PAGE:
Wednesday, January 02, 2008

Monty Python theology

Ok, here's a good exercise for you if you're feeling like you're (to quote Karen Carpenter, that famous optimist) "On Top of the World," or if you have begun to think that the world is really a quite happy place (you are disqualified if your "office" has padded walls) and/or that humanity is making progress -- every day, in every way, we're getting better and better!!!

Go to the Barnes & Noble website, browse the "Religion and Spirituality" section, specifically the "Books under $10" section. You will likely find some of the following.

First, The Joke's on Ewe: Jokes, Riddles and Funny Stories Little David Told his Sheep. Now, I'm aware that solitude can have strange affects on people, and some people believe that their pets answer when they talk to them, but this scares me. On the other hand, now the story of David "feigning" madness in front of the Philistine kings makes much more sense. And it's obvious that David was called to be in Saul's court not just because he could pluck a harp -- he was doing standup. Maybe Henny Youngman was a direct descendant.

Then, there are various books containing "church jokes" (mostly written by Nietzsche?), and "Fun Facts About the Bible," not to mention God Plays Golf.

You see here how hard some people will work to try to make following Jesus seem palatable -- or even fun. I mean, if God plays golf, maybe I can get into the Heavenly Country Club!!! (Hmmm -- I wonder what the girl on the beverage cart sells there? Or would it be free? O -- wait -- we couldn't be thirsty in heaven!!! Ha!!! On the other hand, what fun would golf be if. . . . Nevermind.).

Ok, here's another: Sinners in the Hands of God Made Easier to Read. Is this what it means?

I can almost hear Jonathan Edwards proclaiming boldly: "Those who are morally challenged need to maximize their opportunities to create a positive trend in their self-talk, creating a behavior-change that will result in better relationships, greater contentment and less guilt and negativity. If those people do NOT do that, God will, quite possibly, create a situation in which the negative self-talk and negative choices may bring about further negative consequences that will encourage deeper self-examination that will motivate one to relinquish the guilt and negativity and trend toward behaviors that bring positive self-talk and positive relationships, toward the goal of full acceptance of oneself as a beloved creature of God with whom God wishes full fellowship, intimate communion and communication." Jonathan Edwards meets Joel Osteen.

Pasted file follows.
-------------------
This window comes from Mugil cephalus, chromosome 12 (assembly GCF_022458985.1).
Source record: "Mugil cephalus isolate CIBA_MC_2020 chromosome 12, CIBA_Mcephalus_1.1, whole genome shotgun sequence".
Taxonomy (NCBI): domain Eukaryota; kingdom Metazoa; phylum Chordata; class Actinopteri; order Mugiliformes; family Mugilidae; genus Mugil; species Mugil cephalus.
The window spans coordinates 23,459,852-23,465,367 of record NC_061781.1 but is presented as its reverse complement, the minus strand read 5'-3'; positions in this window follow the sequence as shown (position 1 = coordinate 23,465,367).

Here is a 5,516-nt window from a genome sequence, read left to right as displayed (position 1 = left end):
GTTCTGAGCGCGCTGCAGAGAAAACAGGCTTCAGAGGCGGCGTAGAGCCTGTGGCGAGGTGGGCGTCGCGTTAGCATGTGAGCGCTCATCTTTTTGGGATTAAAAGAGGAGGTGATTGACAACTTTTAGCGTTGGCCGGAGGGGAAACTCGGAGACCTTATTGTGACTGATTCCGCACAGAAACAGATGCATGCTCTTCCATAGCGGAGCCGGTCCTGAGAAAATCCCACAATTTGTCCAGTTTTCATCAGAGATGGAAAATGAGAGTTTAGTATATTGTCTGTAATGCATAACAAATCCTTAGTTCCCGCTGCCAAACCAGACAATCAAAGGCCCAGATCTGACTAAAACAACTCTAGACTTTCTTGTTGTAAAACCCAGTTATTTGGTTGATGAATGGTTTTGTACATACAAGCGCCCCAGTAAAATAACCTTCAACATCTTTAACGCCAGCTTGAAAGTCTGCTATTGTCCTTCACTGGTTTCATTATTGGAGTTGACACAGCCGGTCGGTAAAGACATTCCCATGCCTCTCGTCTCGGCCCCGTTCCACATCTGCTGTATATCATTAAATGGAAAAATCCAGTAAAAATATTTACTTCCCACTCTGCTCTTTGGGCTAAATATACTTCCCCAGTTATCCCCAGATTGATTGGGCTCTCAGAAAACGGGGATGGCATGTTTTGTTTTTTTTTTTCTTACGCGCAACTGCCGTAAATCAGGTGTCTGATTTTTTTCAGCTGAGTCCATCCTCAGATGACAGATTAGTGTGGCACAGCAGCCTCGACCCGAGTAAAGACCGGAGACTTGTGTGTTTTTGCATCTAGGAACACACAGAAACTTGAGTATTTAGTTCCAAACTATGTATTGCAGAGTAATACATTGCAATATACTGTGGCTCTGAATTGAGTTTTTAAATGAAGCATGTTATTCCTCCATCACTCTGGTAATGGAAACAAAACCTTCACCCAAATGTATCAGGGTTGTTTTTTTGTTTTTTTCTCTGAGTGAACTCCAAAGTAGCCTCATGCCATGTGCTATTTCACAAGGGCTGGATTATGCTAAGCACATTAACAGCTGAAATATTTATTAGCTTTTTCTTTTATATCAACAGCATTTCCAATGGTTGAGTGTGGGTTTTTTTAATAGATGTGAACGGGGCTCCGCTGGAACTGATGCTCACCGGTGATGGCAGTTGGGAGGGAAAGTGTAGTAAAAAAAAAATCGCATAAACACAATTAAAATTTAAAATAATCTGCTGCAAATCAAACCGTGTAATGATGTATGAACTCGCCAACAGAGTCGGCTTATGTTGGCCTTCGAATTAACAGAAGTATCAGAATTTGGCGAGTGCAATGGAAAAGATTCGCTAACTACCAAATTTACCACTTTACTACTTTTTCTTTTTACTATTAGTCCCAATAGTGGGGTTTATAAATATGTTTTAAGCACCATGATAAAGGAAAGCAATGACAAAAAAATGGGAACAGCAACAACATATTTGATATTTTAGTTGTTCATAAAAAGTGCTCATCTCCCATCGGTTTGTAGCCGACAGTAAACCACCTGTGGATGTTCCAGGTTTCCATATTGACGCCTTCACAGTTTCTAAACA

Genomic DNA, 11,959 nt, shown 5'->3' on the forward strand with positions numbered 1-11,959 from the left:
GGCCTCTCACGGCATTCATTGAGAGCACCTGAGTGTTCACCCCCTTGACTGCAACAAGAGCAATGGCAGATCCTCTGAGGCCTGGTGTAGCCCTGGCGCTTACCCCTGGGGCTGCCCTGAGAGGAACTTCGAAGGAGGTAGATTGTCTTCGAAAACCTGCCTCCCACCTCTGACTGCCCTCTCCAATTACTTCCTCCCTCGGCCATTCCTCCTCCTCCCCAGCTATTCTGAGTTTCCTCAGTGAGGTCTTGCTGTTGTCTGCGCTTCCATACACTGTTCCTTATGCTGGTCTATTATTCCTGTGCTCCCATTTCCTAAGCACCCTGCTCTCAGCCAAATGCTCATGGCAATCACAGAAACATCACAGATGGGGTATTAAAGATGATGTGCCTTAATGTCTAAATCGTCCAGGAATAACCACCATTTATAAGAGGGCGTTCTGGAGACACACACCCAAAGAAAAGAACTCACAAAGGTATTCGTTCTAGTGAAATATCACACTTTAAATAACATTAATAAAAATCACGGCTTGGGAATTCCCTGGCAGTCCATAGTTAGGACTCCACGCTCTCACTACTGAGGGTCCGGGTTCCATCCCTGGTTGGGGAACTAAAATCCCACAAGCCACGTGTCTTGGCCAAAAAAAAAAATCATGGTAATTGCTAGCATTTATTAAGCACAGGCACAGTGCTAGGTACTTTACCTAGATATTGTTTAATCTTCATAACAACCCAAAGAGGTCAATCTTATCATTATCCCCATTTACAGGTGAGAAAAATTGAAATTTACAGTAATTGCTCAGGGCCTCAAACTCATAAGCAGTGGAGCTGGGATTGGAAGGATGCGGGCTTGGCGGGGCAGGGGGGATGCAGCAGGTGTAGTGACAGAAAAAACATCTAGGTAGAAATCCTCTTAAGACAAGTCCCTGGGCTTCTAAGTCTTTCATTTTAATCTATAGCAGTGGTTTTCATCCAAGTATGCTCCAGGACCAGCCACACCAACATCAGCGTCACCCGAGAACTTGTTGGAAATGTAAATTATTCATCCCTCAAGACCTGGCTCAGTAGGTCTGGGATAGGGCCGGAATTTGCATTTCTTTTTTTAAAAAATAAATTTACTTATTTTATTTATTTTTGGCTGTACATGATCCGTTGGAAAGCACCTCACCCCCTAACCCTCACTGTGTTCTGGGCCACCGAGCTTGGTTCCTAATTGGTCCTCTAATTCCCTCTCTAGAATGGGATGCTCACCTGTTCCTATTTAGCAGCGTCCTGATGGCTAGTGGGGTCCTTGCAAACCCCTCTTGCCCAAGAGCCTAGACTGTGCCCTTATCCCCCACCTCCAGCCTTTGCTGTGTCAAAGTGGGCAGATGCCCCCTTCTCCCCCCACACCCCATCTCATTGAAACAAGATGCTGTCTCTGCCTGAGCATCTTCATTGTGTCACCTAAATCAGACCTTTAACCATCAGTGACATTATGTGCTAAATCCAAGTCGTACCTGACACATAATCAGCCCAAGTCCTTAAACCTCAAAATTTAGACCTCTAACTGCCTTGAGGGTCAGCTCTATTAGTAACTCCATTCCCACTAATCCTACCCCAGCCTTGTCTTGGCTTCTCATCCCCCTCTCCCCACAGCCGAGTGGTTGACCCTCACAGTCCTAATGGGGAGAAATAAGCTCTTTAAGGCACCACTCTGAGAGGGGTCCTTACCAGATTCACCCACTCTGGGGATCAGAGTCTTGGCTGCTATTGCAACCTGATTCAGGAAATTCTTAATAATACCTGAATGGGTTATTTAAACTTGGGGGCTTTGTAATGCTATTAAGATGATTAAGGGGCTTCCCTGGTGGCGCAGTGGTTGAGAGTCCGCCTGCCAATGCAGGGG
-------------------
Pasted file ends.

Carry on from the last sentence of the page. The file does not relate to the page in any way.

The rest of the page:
A friend of mine who no longer professes Christian faith has this gripe against church: churches lie. They're not truthful about the gospel, grace, sin and/or judgment, not to mention about who God is (assuming that churches actually do know who God is!). He says that if churches told the truth about those things, our songs would essentially tell us that we suck and deserve to go to hell. In other words, we would stop sugar-coating the gospel and our own very human need for redemption and grace. Some more contemporary churches are discovering the same thing. It's one thing to go to church to get a good free show, complete with rock and roll and laser lights. It's quite another thing to go to church and have an Isaiah 6 experience -- where face to face with the Holy God, we are compelled to hit the deck and cover the backs of our heads. I mean, this is bigger than any tornado drill -- or the real tornado, come to think of it.

A few years back the acting troupe Monty Python made a movie called The Life of Brian. According to a documentary on the group, they started out to satirize Jesus. But after reading the gospels, they decided there was no content there to be made fun of, so they trained their sights on how churches present Jesus. I've still not seen the whole movie straight through (though I own a copy), but one scene I've caught a number of times is the crucifixion scene which features the song "Always Look on the Bright Side of Life," a quite cheery tune with bright and carefree whistling -- sung by those being crucified, and joined in by the gathered crowds. In other words, this is what Monty Python apparently thought was what churches presented as the message of Jesus (best if spoken with a fake British accent): "just keep your chin up; things will get better! Always look on the bright side!" As if that was what Jesus' life and death were all about. Bull.

I told my teenage son about this scene one time, and for years we had our own little private gag (!) going on in church. Whenever one of us would hear some part of a sermon that aligned with the "look on the bright side" message, we would (very quietly) whistle a bit of that tune, and then stifle our laughter.

Annie Dillard has said that no one really takes seriously what we profess to be doing in church -- that if we did, we'd go to church wearing crash helmets -- and that we're like children mixing up a batch of TNT in our new chemistry sets to kill a Sunday morning. She's right. We're killing ourselves with kindness, not to mention laughter.

We do this because we think people need to hear something nice about themselves -- for instance, that God loves them unconditionally. Certainly this is true. But all heresy is a matter of overemphasis. To emphasize God's love and grace in such a way that it excludes or hides from us God's holiness becomes heresy, not to mention falsehood. It's shallow.

I recently heard a sermon series on Jesus' Sermon on the Mount, in which the essence of Jesus sermon was presented as a message of self-esteem and lowering one's stress level. I could have whistled through the whole thing.

So, if you hear me whistling in church, you'll know why. Pay attention. And if I miss one, you have my permission to whistle.